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Climate change: a survey of global gastroenterology society leadership
  1. Desmond Leddin1,
  2. M Bishr Omary2,
  3. Geoffrey Metz3,
  4. Andrew M Veitch4
  1. 1 Department of Medicine, Dalhousie University, Halifax, Nova Scotia, Canada
  2. 2 Department of Medicine, Rutgers University, New Brunswick, New Jersey, USA
  3. 3 Department of Medicine, Monash University, Clayton, Victoria, Australia
  4. 4 Department of Gastroenterology, Royal Wolverhampton NHS Trust, Wolverhampton, UK
  1. Correspondence to Professor Andrew M Veitch, Royal Wolverhampton NHS Trust, Wolverhampton, UK; Andrew.veitch{at}; Professor Desmond Leddin; Desmond.Leddin{at}

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Climate change is a threat to both public1 and digestive health.2–4 Ironically the delivery of healthcare contributes to global warming by generating waste and emissions. If the global healthcare sector was a country, it would be the fifth highest emitter of greenhouse gases on the planet.5 Healthcare providers6 and the global gastroenterology (GI) community recognise the need to break this cycle. For example, several GI societies have started climate focused action groups or committees, and the British Society of Gastroenterology has produced a first-of-its-kind GI society sustainability blueprint.7 Although promising, these initiatives are recent, geographically piecemeal and possibly limited in their impact since they require buy-in and then implementation of measures to directly address the carbon footprint and waste-related challenges, in addition to the need for goal-directed efforts by healthcare systems and providers.8 The climate crisis requires global, comprehensive, coordinated and urgent action if the GI community is to respond effectively.

Professional societies could make an important contribution to meeting this challenge. The World Gastroenterology Organisation (WGO) is a non-governmental organisation with 117-member GI societies from 108 countries representing over 65 000 gastroenterologists worldwide. The WGO Climate Change Working Group conducted a survey of global GI society leadership to understand their views on climate change, their society’s status, perceived barriers to action, support that might be useful and plans regarding the climate crisis. In this commentary, we provide the results and implications of the survey.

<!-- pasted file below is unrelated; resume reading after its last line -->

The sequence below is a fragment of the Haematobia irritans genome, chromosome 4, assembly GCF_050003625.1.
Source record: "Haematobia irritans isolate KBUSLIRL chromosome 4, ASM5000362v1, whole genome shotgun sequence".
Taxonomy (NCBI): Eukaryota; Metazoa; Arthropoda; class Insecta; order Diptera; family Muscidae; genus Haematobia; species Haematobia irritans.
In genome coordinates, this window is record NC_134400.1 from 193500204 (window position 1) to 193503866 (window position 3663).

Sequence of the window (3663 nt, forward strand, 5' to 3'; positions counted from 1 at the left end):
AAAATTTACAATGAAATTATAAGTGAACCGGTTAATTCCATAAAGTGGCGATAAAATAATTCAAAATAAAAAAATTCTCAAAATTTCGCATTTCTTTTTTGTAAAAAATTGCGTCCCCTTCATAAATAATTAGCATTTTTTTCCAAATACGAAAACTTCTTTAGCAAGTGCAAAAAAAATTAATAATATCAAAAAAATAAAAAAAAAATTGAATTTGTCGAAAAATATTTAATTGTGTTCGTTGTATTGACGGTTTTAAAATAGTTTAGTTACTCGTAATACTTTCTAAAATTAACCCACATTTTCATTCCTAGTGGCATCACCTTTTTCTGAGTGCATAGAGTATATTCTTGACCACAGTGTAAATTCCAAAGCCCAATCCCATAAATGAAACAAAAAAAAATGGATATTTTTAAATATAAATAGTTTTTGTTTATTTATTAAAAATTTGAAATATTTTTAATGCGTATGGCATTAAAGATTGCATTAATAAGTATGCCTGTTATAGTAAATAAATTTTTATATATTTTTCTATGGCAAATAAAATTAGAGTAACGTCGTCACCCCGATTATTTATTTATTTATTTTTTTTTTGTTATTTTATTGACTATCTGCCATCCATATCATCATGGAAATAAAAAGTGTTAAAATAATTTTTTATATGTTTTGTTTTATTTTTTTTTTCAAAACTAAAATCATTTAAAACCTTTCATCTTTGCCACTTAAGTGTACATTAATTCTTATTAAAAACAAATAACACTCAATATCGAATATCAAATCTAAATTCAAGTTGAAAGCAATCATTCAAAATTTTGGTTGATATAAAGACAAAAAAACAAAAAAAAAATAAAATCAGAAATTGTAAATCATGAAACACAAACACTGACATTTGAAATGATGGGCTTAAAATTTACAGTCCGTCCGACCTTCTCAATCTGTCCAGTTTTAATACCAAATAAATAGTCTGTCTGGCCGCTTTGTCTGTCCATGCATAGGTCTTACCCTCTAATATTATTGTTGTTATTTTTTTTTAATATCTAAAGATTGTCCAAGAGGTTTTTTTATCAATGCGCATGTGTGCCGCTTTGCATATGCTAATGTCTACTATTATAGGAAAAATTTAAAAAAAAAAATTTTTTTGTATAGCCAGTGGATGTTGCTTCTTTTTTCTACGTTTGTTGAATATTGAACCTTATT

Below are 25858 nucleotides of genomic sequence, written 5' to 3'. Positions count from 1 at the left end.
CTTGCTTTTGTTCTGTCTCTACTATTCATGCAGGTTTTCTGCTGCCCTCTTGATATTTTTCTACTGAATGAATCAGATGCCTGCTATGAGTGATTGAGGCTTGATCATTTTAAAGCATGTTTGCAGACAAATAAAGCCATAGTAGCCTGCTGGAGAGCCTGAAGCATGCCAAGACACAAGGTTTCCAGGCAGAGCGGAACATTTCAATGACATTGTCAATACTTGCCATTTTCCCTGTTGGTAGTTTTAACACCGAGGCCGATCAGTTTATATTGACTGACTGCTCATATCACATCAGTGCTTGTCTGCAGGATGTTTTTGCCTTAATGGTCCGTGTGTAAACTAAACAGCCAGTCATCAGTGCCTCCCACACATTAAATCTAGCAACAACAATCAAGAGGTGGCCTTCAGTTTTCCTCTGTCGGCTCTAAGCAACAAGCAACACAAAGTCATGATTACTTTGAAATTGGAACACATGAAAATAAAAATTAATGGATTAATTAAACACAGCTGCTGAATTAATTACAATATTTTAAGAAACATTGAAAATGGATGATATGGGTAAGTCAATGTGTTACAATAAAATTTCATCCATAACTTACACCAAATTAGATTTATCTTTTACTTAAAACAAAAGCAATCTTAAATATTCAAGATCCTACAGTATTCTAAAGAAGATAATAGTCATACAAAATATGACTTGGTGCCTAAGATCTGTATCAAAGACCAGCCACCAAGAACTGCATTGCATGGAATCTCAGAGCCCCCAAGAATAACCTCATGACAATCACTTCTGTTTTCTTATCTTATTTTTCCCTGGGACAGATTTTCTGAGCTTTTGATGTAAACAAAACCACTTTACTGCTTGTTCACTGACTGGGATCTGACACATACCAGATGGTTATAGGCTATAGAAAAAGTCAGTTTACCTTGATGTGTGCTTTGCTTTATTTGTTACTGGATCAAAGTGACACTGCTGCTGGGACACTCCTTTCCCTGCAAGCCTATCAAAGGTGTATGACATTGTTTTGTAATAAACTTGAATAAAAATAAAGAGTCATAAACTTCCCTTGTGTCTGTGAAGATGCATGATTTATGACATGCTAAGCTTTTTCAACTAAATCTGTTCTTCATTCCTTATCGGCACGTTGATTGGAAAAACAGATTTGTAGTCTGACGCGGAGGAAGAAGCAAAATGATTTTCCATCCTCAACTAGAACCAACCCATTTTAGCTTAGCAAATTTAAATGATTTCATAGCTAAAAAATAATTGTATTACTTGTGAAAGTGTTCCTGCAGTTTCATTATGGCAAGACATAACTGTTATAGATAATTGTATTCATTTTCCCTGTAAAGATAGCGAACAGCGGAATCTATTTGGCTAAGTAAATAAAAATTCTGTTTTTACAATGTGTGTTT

Global surveys of physicians on the issue of climate change have had variably low response rates.9 10 This raises a concern whether the respondents, and responses, are representative. We surveyed the leadership, rather than the membership, of the 117 GI societies who are members of the WGO. Leaders are well positioned to provide insights into their society’s attitudes, are familiar with society structures in place and are likely to have an informed view on what actions might be feasible in the future. The methodology and data from this survey are available as online supplemental file 1. The high response rate in our survey (49%; 57 of 117 societies) supports this approach (see online supplemental information for the methods we used and the survey questions). Given the proportional representation from all geographic areas and economic zones, the results are likely an accurate reflection of senior GI leadership attitudes and beliefs and the structures currently in place in their societies. We cannot exclude the possibility that the respondents are biased towards those who are more concerned about global warming. Another possible limitation of our strategy is that the responses are from a limited number of older, predominantly male, members of the profession whose views may, or may not, represent the attitudes and beliefs of their membership. However, we captured not only the subjective personal beliefs of leadership but also the structures in place in their respective organisations (table 1).

Supplemental material

Table 1

Overview of the survey results of the global gastroenterology leadership